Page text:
After inspecting some large city hotels and finding little outward difference between these and European establishments that I have visited in the past, I left the capital city on a light aircraft. The plane comfortably undulated its way north to the Laikipia region, revealing an impressive vista of patchwork greens, browns and blues below. I landed at Nanyuki Airstrip in the African bush, and was met and transferred along an increasingly rustic road to the camp where I spent my first night on safari. I was immediately warmly welcomed by my hosts, Andy and Sonya. Eventually the sun disappeared over the strange, broad horizon, and I settled into the happy task of nursing a gin and tonic while flying embers from the large camp fire danced and faded as they rose into the cool night sky. After enjoying a pleasant evening being regaled with increasingly colourful tales from the bush, I experienced the ineffable joy familiar to every weary traveller, as I was welcomed into a comfortable bed by an attractive hot water bottle.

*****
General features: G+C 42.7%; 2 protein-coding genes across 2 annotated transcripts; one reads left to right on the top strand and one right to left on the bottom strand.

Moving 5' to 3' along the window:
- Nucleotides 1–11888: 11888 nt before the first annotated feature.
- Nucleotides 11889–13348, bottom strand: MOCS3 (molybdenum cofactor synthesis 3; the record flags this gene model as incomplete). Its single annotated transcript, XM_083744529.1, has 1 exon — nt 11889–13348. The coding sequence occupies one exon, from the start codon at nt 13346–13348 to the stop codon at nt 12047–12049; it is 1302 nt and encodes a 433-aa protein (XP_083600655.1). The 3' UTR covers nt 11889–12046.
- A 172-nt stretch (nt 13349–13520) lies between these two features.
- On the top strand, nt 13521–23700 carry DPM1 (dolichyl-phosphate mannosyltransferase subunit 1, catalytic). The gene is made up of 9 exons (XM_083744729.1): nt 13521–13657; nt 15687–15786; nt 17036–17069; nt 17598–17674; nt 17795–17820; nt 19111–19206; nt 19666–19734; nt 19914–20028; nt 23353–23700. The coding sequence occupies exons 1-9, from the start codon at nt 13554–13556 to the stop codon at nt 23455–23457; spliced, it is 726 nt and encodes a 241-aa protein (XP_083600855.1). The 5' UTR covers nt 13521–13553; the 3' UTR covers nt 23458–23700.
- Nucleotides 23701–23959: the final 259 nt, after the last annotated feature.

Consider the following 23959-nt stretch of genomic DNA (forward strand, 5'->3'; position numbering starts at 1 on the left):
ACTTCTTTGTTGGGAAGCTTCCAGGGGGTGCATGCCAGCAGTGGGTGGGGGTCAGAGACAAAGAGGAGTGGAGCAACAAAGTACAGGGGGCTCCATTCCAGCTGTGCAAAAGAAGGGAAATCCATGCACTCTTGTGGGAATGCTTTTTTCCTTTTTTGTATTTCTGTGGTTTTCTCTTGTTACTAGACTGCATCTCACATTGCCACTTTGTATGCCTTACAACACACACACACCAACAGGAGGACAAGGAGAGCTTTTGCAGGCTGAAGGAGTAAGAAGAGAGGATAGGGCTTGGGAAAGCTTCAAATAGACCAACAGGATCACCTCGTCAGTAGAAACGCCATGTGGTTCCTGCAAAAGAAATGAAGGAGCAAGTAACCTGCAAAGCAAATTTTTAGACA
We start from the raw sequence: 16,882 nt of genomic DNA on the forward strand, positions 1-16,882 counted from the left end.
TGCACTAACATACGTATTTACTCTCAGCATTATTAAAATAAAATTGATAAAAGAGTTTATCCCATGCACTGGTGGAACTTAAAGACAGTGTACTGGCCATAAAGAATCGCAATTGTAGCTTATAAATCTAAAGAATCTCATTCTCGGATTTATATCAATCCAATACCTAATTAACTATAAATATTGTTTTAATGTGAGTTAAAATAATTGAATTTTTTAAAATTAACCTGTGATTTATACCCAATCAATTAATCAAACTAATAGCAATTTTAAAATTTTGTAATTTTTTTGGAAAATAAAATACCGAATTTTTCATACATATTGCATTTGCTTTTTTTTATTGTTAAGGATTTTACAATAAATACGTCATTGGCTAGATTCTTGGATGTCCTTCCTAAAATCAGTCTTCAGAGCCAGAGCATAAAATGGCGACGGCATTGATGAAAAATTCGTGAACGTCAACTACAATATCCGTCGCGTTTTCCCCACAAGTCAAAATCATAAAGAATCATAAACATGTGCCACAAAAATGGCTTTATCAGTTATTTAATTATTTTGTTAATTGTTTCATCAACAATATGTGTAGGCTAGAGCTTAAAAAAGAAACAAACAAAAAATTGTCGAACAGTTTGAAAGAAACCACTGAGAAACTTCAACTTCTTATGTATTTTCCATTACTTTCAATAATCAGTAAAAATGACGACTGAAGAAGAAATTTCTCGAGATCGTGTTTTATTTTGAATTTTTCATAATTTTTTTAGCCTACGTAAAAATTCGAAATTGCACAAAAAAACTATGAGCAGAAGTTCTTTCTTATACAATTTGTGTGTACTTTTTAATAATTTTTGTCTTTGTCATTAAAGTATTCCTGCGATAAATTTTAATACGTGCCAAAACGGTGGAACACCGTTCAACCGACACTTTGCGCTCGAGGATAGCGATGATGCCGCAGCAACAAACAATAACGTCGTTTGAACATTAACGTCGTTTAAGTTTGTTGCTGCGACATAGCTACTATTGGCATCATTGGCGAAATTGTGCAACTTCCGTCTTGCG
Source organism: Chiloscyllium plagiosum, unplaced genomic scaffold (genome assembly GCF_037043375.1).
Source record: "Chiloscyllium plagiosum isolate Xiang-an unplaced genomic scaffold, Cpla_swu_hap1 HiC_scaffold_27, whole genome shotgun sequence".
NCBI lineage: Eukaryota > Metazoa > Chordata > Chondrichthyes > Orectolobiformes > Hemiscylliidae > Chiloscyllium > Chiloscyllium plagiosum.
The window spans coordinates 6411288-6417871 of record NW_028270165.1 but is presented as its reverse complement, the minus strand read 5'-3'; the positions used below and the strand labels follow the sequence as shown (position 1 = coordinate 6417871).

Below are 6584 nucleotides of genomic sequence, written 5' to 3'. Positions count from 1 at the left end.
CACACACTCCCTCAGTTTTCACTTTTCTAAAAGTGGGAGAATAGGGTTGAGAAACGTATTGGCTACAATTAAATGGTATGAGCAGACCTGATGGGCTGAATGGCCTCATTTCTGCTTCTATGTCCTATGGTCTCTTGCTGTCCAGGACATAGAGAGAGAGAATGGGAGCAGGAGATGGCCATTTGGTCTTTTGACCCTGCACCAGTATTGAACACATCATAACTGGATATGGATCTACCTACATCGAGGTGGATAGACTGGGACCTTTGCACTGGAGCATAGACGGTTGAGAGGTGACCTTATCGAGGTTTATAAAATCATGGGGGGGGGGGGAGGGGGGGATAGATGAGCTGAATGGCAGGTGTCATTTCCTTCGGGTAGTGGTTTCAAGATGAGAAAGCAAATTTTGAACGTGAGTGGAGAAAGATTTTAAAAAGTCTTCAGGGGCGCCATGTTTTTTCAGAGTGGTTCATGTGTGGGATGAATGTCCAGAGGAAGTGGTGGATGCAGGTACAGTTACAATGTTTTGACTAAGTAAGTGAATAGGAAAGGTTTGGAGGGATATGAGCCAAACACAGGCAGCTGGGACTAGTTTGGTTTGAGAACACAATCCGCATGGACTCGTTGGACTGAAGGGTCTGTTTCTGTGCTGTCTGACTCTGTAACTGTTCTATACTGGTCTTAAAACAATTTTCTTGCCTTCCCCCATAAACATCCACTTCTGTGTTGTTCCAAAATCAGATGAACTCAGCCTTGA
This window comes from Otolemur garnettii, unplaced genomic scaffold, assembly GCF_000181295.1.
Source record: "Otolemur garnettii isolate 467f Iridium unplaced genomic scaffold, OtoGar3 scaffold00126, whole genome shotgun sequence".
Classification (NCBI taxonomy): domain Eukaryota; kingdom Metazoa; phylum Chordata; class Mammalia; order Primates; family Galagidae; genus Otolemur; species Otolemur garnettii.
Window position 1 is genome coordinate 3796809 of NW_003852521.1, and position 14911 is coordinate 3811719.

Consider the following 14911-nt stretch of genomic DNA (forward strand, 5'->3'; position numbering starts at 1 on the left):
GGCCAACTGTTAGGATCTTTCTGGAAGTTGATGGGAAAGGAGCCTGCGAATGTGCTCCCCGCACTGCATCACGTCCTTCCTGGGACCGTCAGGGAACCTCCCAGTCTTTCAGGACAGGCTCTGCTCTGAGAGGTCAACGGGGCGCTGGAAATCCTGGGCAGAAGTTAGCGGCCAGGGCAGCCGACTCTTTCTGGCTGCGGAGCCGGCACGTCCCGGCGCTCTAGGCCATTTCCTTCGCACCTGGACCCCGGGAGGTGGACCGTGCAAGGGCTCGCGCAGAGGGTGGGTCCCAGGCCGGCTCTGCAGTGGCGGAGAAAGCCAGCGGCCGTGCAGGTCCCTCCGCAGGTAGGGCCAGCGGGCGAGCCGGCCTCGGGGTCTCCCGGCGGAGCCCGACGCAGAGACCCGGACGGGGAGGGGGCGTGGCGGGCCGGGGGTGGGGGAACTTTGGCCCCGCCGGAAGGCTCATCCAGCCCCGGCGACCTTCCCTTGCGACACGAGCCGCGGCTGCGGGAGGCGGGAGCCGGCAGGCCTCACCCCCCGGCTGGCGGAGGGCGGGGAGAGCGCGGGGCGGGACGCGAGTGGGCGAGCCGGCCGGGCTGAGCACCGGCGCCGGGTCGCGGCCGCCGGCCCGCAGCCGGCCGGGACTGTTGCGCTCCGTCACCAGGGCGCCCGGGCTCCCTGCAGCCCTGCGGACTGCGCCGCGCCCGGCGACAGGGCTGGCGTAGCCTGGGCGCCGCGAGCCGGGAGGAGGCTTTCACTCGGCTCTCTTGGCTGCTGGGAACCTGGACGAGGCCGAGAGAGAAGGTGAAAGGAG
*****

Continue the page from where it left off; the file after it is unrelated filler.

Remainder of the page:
Despite being forewarned, my first big surprise came the following morning with the temperature that greeted me when I emerged at 06h00 from my cosy tent. It was cold. (If you’re reading this before embarking on your first safari, make sure you take enough fashionable knitwear along with you.) However, suitably fortified by the stiff cup of tea that had been brought to my tent by an Askari, I was ready for a game drive. My guide Onesmus greeted me with a cheerful grin and a hand-shake, and we promptly set off on a bumpy track into the wilderness. Over the next few hours of unflagging conversation, broken only by animal sightings, I quickly discovered that the professorial knowledge Onesmus displayed when discussing flora and fauna also extended to such diverse subjects as premiership football and politics.